The use of the Court in this book feels quite economical as well. The New 52 has so many secret societies built into it that it’s impossible to move without stumbling across one of their secret lairs. Not only is the Court of Owls one of the more intriguing ones, it’s also literally the only foe that Calvin could face at the moment. While I would love to see him move on to bigger foes, I feel that this might be a perfect opportunity to tell a complete story without stretching it into a franchise. I most certainly want more Talon, but I don’t want it at the expense of the story and character arcs. I’ve been enjoying this story so much, that I very much want to see it through to its conclusion.
Calvin Rose is an escape artist turned assassin, former Talon, who has turned against the Court. After they sent him to murder an innocent woman and her daughter he escaped the influence of the court. The events of the Night of the Owls pulled him back to Gotham, where he meets Sebastian Clark, an enemy of the court, whose father was murdered for digging too deep into Gotham’s secret history. Together the two fight against the court, and eventually team up with Calvin’s girlfriend, Casey, who has been fighting the court on her own terms.
It’s so rare that a brand new, original character, gets his own series. And even though Talon ties in somewhat to the Court of Owls storyline from Batman, the great majority of this series is an original story with original characters. This is quite possibly one of the few books where I’m not sitting around waiting to see which characters will make a guest appearance (read: when the hell is Batman showing up?). Even though Batman made an appearance in issue five, I actually want the cast of this series to remain contained.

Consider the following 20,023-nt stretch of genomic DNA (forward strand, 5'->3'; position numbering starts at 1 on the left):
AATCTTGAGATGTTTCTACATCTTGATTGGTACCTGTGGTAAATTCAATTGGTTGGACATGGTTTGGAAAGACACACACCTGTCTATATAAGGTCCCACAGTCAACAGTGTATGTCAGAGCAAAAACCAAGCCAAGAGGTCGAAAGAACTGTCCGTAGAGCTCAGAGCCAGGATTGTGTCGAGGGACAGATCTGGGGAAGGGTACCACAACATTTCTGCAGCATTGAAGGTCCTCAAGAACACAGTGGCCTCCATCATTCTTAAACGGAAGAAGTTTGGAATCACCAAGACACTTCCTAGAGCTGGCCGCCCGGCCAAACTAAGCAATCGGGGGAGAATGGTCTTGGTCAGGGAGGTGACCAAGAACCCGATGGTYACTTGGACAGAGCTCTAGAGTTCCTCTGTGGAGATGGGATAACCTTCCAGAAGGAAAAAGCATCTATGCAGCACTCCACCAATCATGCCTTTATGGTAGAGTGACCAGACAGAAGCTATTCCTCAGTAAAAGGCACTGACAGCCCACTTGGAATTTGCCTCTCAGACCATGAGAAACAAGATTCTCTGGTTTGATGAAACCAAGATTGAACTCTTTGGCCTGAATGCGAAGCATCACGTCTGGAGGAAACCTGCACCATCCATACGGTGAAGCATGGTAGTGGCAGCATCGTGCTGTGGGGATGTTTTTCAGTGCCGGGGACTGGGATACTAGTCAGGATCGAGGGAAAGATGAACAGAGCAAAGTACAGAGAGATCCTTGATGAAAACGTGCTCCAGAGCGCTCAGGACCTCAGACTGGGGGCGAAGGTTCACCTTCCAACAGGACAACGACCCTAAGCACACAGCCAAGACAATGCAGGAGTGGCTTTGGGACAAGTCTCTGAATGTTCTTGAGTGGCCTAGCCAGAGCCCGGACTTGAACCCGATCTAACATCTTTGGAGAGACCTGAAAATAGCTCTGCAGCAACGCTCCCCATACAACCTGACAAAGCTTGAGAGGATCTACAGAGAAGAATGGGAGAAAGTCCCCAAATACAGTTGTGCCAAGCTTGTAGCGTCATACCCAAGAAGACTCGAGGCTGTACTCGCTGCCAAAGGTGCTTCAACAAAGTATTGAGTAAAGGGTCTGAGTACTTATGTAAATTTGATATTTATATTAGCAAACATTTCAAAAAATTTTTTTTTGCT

One of Talon’s biggest strengths is the fact that without an established history I can take character relationships at face value. I’m not sitting around thinking, “Oh, this chick won’t stick around, Batman’s true love is Catwoman.” You get none of that with this series. Characters are who they are, and the only thing that matters in their relationships is their interaction with each other, not with some character that cannot make an appearance because they are busy in their own book.
I love the idea that Calvin isn’t some super powered fighter. He has no special powers but his own skills. And those skills aren’t insanely overpowered like Batman’s. Calvin’s main skill is being an escape artist. That alone drew me into this series, because it’s just not something you usually see. I know it’s been done before, but nonetheless, when one compares escape artist to archery, it’s clear to see which specific skill has been abused in comics.
Talon is an absolutely fabulous series. It hits all the necessary points to make me love a series. There’s a clear goal, clear character motivations, and the fact that I am invested in the characters after only five main issues and one zero issue shows exactly how skilled Scott Snyder is as a writer. He’s been doing a great job with Batman, but let’s be honest, as great as he is at handling the character, it’s Batman. There’s a guaranteed audience with that character. Talon on the other hand is a complete start from scratch, and the fact that Snyder takes an unestablished character and makes me care about him so much is the best tribute I can pay to his skill.